. Comparative anatomy of vertebrates. Anatomy, Comparative; Vertebrates -- Anatomy. SKELETON. 43 and those passing through a cartilage stage (cartilage bones) can only be recognized by following the ontogeny of the element in question. As stated above, there is much evidence to show that the membrane bones are dermal bones which have sunk to a deeper position and have become secondarily associated with the endoskeleton. This is especially evident in the skulls of some of the lower ganoids. Ossification of cartilage takes place in two ways. In ectochondrostosis the deposit of lime salts begins

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. Comparative anatomy of vertebrates. Anatomy, Comparative; Vertebrates -- Anatomy. SKELETON. 43 and those passing through a cartilage stage (cartilage bones) can only be recognized by following the ontogeny of the element in question. As stated above, there is much evidence to show that the membrane bones are dermal bones which have sunk to a deeper position and have become secondarily associated with the endoskeleton. This is especially evident in the skulls of some of the lower ganoids. Ossification of cartilage takes place in two ways. In ectochondrostosis the deposit of lime salts begins
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Image ID: REFED6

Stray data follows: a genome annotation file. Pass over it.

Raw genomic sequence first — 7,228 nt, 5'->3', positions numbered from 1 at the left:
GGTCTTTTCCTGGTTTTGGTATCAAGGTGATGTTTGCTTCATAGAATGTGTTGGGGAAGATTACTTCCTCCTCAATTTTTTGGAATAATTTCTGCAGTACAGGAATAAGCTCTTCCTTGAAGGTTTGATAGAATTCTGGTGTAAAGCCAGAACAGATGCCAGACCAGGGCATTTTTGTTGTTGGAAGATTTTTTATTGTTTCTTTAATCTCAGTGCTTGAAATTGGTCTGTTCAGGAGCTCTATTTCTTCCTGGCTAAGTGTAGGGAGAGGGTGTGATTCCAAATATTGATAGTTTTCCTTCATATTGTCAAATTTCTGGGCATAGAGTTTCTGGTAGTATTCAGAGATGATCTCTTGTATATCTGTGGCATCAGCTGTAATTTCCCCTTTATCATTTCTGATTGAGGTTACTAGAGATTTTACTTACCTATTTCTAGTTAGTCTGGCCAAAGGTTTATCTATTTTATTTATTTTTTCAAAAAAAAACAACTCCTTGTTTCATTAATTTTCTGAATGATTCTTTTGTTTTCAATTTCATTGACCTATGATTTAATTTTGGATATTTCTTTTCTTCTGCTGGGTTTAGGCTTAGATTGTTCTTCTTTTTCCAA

. Comparative anatomy of vertebrates. Anatomy, Comparative; Vertebrates -- Anatomy. SKELETON. 43 and those passing through a cartilage stage (cartilage bones) can only be recognized by following the ontogeny of the element in question. As stated above, there is much evidence to show that the membrane bones are dermal bones which have sunk to a deeper position and have become secondarily associated with the endoskeleton. This is especially evident in the skulls of some of the lower ganoids. Ossification of cartilage takes place in two ways. In ectochondrostosis the deposit of lime salts begins on the deeper surface of the perichondrium and gradually invades the cartilage. In entochondrostosis the cartilage becomes broken down in the interior, some of the cells becoming modified into osteoblasts, and from these as centres of ossification, the process of bone forma- tion extends in all directions. In ectochondrostosis at least, the centres of ossifica- tion may have been derived, phylogenetically, from elements of the dermal skeleton. In ossification the bone is developed in layers, between which the osteoblasts are arranged. In the elasmobranchs the skeleton is frequently strengthened by deposits of lime, but this calcified cartilage differs from bone in that the deposits of lime take the form of polygonal plates and there are no lacunae.. FIG. 36.—Diagram of growth of bone. A, from an animal recently fed with madder causing a layer of bone (black) colored by the dye; B, later, no madder fed for some time, a deposit of colorless bone on outside of colored layer, internal layer thinner; C, still later, outer layer thicker, inner layer absorbed. Many bones increase in length by the addition of epiphyses at the ends. These are separate ossifications which only unite with the main bone at the time the adult condition is reached. The increase in diameter has some interesting features. In animals fed with madder, the bone formed during the feeding is colored. In this way

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